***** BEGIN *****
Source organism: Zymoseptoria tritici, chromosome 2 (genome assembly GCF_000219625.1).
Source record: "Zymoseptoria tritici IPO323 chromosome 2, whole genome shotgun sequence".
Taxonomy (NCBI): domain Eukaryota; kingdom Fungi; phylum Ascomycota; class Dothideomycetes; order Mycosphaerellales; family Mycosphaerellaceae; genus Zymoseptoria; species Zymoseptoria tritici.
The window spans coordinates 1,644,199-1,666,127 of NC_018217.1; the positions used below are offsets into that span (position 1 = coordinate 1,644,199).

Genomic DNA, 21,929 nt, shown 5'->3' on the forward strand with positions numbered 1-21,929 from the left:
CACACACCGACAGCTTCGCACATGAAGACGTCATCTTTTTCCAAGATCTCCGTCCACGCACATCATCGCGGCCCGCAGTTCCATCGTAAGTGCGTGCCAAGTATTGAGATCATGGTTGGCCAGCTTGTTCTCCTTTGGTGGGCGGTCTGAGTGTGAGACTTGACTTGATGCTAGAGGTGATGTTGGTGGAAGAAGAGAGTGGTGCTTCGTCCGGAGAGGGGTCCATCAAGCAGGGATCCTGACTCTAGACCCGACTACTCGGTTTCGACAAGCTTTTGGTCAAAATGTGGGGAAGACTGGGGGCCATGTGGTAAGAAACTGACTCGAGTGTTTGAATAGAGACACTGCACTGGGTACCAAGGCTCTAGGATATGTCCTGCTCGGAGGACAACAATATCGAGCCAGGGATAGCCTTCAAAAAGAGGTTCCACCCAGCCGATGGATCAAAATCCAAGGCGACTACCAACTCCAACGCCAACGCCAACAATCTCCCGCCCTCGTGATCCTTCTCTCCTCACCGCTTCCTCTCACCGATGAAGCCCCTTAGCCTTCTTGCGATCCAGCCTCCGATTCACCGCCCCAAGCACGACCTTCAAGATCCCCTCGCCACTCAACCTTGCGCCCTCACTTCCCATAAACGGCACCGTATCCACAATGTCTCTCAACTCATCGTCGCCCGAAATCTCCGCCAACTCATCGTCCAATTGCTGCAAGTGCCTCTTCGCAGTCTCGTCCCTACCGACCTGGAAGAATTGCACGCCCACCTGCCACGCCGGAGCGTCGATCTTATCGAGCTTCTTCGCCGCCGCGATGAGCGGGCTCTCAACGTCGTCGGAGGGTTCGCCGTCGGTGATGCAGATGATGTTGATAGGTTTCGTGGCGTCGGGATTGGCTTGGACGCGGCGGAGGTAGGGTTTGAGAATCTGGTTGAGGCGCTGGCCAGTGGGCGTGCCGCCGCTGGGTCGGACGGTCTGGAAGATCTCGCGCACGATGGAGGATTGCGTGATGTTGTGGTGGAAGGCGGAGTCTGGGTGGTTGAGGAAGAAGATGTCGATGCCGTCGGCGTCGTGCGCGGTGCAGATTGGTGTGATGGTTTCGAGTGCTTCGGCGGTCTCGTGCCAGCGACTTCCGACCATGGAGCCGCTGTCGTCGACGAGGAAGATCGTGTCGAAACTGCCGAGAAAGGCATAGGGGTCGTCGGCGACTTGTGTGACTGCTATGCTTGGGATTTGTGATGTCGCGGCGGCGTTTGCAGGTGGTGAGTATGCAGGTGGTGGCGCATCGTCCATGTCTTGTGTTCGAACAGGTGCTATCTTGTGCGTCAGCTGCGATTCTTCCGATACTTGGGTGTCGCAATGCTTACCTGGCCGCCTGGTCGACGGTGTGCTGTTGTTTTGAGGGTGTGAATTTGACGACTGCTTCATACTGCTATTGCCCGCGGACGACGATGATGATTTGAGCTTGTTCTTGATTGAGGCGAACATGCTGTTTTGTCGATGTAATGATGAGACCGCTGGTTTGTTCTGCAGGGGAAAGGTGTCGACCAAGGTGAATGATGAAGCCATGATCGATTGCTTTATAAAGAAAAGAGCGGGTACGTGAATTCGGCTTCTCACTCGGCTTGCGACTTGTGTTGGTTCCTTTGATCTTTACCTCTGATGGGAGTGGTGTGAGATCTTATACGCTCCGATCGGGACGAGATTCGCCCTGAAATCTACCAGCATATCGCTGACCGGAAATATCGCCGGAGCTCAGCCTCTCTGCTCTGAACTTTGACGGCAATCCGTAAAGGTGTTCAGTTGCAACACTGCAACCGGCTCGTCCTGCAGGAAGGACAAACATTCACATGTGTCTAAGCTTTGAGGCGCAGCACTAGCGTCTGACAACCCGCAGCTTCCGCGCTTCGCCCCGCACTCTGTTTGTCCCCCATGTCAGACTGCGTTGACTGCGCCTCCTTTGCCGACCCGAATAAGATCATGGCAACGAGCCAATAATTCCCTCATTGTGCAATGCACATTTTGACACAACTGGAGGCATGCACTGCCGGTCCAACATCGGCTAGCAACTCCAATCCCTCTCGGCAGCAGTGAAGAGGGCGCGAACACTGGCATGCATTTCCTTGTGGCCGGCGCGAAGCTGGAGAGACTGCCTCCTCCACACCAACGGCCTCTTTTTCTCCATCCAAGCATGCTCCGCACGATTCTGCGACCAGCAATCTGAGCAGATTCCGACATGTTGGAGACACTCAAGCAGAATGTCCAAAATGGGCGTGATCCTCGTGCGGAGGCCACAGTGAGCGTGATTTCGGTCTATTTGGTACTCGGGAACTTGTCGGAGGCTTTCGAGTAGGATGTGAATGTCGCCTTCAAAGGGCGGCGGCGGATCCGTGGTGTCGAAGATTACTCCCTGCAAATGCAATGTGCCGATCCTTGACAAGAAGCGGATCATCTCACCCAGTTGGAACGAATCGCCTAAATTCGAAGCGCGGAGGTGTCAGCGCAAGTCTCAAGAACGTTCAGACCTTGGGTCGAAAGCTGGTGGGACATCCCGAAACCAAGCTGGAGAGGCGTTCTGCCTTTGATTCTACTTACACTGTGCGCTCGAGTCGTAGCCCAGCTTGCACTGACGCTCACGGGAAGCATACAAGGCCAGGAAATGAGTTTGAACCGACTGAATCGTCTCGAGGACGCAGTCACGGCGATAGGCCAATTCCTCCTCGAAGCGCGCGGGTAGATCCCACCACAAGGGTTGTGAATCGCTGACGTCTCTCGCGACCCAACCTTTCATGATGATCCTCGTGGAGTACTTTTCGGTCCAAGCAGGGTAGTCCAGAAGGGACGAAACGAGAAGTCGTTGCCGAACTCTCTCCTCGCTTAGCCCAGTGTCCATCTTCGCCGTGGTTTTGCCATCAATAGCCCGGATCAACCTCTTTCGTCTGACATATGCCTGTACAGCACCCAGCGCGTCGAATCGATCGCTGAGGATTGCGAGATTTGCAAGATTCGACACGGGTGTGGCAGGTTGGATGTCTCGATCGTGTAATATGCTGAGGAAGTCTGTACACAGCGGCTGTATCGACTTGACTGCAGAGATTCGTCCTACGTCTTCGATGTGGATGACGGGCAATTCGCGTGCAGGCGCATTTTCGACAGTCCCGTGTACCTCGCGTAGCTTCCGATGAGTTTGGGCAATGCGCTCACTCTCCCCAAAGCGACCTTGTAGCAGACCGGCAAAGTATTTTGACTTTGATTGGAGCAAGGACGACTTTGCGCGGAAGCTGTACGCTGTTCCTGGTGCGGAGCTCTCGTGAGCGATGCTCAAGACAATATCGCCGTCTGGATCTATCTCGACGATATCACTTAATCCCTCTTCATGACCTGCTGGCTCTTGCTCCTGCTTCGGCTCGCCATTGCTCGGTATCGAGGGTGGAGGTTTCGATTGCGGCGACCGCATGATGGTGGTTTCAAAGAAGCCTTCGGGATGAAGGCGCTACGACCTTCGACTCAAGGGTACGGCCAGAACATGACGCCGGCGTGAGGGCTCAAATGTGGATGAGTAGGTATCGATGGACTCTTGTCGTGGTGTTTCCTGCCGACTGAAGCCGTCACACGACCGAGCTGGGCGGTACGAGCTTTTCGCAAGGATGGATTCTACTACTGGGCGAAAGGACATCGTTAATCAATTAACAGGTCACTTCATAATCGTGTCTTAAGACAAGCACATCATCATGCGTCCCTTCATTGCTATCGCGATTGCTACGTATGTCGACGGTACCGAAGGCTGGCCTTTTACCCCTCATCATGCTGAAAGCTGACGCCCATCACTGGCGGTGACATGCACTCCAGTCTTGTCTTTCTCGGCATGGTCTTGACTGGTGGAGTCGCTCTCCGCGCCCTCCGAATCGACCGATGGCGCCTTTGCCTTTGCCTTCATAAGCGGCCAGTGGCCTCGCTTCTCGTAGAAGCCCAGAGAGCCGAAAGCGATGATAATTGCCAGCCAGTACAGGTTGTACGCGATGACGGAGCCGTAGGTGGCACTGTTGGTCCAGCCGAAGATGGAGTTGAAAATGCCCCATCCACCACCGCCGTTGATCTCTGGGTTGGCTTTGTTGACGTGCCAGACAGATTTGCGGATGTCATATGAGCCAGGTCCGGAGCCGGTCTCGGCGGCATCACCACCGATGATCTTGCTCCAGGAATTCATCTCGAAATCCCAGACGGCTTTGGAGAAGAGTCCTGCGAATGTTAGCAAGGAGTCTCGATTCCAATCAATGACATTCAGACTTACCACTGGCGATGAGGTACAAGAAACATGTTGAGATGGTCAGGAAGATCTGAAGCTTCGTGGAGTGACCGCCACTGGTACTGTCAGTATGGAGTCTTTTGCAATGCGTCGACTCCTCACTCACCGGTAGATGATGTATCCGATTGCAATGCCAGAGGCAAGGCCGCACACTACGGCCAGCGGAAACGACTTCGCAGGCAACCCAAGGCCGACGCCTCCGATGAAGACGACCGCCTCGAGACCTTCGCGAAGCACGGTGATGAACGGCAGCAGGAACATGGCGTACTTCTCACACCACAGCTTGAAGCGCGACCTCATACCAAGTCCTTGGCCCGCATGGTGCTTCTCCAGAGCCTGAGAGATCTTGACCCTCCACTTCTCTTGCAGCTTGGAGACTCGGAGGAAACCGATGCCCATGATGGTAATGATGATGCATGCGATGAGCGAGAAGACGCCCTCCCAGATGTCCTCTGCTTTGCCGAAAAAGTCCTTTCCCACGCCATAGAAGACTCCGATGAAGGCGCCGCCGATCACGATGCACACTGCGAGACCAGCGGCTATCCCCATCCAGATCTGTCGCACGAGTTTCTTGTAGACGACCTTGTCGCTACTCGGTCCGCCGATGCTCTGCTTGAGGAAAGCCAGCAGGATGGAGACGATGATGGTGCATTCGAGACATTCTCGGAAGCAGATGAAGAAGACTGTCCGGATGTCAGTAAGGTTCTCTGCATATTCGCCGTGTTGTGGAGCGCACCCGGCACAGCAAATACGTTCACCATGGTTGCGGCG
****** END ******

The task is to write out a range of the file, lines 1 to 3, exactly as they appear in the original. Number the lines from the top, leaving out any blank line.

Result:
Source organism: Zymoseptoria tritici, chromosome 2 (genome assembly GCF_000219625.1).
Source record: "Zymoseptoria tritici IPO323 chromosome 2, whole genome shotgun sequence".
Taxonomy (NCBI): domain Eukaryota; kingdom Fungi; phylum Ascomycota; class Dothideomycetes; order Mycosphaerellales; family Mycosphaerellaceae; genus Zymoseptoria; species Zymoseptoria tritici.